Step wedge alert

Discussion in 'B&W: Film, Paper, Chemistry' started by noseoil, Jan 27, 2005.

  1. noseoil

    noseoil Member

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    For those who are interested, I've posted a short summary of step wedge testing without a densitometer in the "How to articles" section. This is a very simple method of dealing with exposure and development, just the basics with no frills. tim
     
  2. photomc

    photomc Member

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    Perfect timing Tim...just got a Stouffer 21Step wedge in this week (4x5) so will read with great interest. Since I don't have a densitometer, this is perfect timing.

    Thanks
     
  3. noseoil

    noseoil Member

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    Mike, please take it with a large pinch of salt. tim
     
  4. mikeb_z5

    mikeb_z5 Member

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    Great I got mine yesteray! Thanks :smile:

    Mike
     
  5. Gim

    Gim Subscriber

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    This is great. I appreciate your effort. I have a step wedge on the way and all kinds of things have been going through my head on how to use it and get good information from it. This really helps
     
  6. photomc

    photomc Member

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    FWIIW - Ran film test yesterday following the steps outlined in the article, the sun finally came out - :smile:

    Tested some Efke PL100 4x5, in Rodinal 1+50 and must say was very pleased with what I have seen. Left the negatives to dry over night, so hope to print them this week (actually tonight). First, went ahead and exposed one film at rated speed (100), then one at 1/2 (50) - initial impression was this is good information so one can 'See' the impact of the change. Remaining test were done using 1/2 the rated speed. Have densitometer coming in later this week, so after I work through the graph process Tim covers in the article, I will check the information against the readings from the densitometer.

    So Tim, Thanks So Very Much for the article and the assistance...hope others find the article as useful as I have.
     
  7. Jim Chinn

    Jim Chinn Member

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    Thanks for taking the time to write up the article Tim. It's a nice addition to the resources here.
     
  8. JeffD

    JeffD Member

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    Ok, I am hoping someone can help explain my results. Here are the details:

    Tmax 100, exposed as e.i. 50
    developed in a jobo drum, constantly spinning on a beseler motor roller
    developed in hc110, dilution H (half the dilution of B) for 12 minutes, 68 degrees

    I have a densitometer which is acurately calibrated against a calibrated stouffer wedge.

    For each "patch" on my stouffer wedge, I figured out what zone exposure it was allowing my film to be exposed to. For instance, "patch" number one has a density of .04, therefore, I am giving my film, behind the wedge, an equivalent to a zone exposure of 9.87.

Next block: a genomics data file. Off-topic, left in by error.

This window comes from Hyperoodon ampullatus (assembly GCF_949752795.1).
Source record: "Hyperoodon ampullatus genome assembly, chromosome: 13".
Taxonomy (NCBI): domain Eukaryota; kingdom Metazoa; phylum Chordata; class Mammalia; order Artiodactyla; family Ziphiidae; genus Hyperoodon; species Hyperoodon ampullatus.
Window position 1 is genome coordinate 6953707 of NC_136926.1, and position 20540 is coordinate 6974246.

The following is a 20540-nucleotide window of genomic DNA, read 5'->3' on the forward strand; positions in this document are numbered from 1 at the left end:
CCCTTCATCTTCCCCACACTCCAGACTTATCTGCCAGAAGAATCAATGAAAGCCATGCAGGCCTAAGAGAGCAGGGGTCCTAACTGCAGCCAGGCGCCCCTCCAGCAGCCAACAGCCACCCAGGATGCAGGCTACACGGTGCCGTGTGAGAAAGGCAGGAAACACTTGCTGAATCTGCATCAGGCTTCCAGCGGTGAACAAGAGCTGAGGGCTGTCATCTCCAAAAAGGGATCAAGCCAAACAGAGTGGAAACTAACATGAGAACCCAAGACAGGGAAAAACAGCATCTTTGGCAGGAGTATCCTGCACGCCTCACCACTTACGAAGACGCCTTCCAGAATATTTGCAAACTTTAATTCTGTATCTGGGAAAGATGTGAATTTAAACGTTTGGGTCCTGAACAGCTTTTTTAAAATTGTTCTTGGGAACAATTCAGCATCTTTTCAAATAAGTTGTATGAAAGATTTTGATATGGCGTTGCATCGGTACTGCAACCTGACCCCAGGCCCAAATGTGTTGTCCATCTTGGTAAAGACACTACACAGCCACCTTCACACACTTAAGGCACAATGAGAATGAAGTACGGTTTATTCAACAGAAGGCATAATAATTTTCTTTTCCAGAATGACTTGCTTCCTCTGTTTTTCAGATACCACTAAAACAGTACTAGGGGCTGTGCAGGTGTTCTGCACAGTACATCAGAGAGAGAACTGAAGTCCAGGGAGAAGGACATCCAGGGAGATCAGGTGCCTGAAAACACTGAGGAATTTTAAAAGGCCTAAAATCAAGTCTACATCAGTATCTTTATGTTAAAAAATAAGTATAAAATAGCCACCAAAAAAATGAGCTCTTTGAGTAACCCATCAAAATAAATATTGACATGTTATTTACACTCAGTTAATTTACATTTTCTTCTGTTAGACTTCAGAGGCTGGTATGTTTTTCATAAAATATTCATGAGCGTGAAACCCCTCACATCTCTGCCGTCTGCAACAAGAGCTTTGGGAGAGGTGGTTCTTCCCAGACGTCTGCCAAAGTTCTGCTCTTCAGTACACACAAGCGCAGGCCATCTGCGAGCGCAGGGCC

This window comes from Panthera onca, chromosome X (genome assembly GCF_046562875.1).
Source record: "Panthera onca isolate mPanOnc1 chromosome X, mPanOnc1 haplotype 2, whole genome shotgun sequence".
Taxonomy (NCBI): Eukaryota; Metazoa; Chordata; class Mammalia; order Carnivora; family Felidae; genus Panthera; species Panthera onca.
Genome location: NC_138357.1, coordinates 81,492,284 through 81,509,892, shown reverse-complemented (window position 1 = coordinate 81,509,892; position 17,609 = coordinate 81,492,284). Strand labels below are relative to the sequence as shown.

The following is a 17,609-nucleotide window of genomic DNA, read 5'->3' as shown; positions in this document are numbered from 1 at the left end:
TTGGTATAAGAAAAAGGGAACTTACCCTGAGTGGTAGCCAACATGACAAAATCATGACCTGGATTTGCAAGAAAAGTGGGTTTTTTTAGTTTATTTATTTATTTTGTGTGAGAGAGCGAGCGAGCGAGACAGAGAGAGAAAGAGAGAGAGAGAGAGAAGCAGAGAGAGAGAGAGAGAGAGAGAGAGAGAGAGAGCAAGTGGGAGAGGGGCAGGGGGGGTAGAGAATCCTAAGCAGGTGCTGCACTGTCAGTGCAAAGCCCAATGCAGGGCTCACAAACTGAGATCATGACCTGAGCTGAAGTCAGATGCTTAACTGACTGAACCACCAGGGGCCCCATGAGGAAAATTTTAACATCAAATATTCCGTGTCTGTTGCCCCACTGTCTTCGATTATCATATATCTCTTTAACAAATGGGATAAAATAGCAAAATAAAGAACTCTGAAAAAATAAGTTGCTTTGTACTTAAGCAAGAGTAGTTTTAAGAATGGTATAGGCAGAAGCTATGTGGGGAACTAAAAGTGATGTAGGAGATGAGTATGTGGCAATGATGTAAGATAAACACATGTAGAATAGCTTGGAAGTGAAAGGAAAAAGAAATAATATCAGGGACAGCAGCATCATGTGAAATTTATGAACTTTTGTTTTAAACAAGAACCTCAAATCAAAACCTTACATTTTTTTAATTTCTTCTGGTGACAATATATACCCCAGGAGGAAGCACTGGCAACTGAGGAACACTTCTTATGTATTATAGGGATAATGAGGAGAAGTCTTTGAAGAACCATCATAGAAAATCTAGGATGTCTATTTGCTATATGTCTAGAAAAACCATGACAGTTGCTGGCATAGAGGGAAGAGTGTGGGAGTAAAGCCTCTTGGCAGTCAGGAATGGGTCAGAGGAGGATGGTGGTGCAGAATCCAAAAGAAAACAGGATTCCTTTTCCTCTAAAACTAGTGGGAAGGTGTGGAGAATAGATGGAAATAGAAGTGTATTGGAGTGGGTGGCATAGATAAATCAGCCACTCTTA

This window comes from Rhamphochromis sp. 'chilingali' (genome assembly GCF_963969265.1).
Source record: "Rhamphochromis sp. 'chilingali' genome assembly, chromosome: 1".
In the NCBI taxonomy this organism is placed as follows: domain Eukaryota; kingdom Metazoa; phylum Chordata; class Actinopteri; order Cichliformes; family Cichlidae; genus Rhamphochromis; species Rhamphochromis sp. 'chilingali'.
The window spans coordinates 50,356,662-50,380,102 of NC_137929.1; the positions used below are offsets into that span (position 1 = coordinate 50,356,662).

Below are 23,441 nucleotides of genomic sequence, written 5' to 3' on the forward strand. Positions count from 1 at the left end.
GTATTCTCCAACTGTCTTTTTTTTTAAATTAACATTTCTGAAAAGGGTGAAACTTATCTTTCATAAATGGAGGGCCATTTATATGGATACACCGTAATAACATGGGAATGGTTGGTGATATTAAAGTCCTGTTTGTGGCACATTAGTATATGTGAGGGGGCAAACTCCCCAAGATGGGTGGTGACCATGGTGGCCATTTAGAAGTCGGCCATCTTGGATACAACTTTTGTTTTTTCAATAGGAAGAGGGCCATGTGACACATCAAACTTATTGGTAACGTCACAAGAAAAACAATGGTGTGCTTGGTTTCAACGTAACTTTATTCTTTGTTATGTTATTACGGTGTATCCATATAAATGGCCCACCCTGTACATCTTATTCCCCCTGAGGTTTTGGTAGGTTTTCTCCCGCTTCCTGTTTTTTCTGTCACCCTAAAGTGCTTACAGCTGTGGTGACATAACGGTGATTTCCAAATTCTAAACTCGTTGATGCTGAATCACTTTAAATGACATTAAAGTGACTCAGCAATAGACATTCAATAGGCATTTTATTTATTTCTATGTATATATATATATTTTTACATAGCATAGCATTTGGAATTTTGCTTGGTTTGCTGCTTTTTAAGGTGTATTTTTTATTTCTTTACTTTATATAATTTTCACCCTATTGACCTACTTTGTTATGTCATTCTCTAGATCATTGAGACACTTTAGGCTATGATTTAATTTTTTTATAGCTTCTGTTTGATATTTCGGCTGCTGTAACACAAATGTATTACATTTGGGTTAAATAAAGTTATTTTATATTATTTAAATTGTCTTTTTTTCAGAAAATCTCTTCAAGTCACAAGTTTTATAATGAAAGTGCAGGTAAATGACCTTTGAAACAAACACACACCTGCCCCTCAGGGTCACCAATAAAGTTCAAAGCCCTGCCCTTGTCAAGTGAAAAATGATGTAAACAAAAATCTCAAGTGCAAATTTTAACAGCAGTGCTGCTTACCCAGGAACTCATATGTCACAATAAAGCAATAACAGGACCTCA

math: 10 - (.04 / .3)

    Ok, so, I plot out all my density results (y axis) against the derived zone exposures, (x axis), and the enclosed jpeg shows my plotted curve. The film base plus fog has already been removed from the data before plotting.

    Question:

    Aside from the exessive contrast (I should probably use a time closer to 10 minutes, for normal), why is my film speed low?

    For my purposes, I am determining film speed by thinking that zone 1 exposure should be .1 . According to my chart, this speed is not reached until nearly zone 1.8, making TMAX 100, rated at e.i. 50 still needing to be bumped down to nearly e.i. 25!!! This doesn't seem right! I don't know of anyone deducting two full stops of speed from this film.

    Any ideas?

    Thanks!!

    PS
    Here is the spreadsheet, if anyone who is going through something similar wants to use it: http://www.hiddenworld.net/misc/curve.xls
     

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    Last edited by a moderator: Feb 19, 2005
  9. dr bob

    dr bob Member

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    I can't seem to download the speadsheet.
     
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  10. JeffD

    JeffD Member

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    Not sure why.....
     
  11. noseoil

    noseoil Member

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    Jeff, not exactly sure what's going on with your test. Two things I would try:

    First, expose a sheet of film in your camera at 25 and see what results you get with the 10 minute development time. Take a real picture and evaluate it. How does it look?

    Second, I'm using an exposure setting on Efke 25 of asa6. Works great. Don't use that fancy new film at this point. tim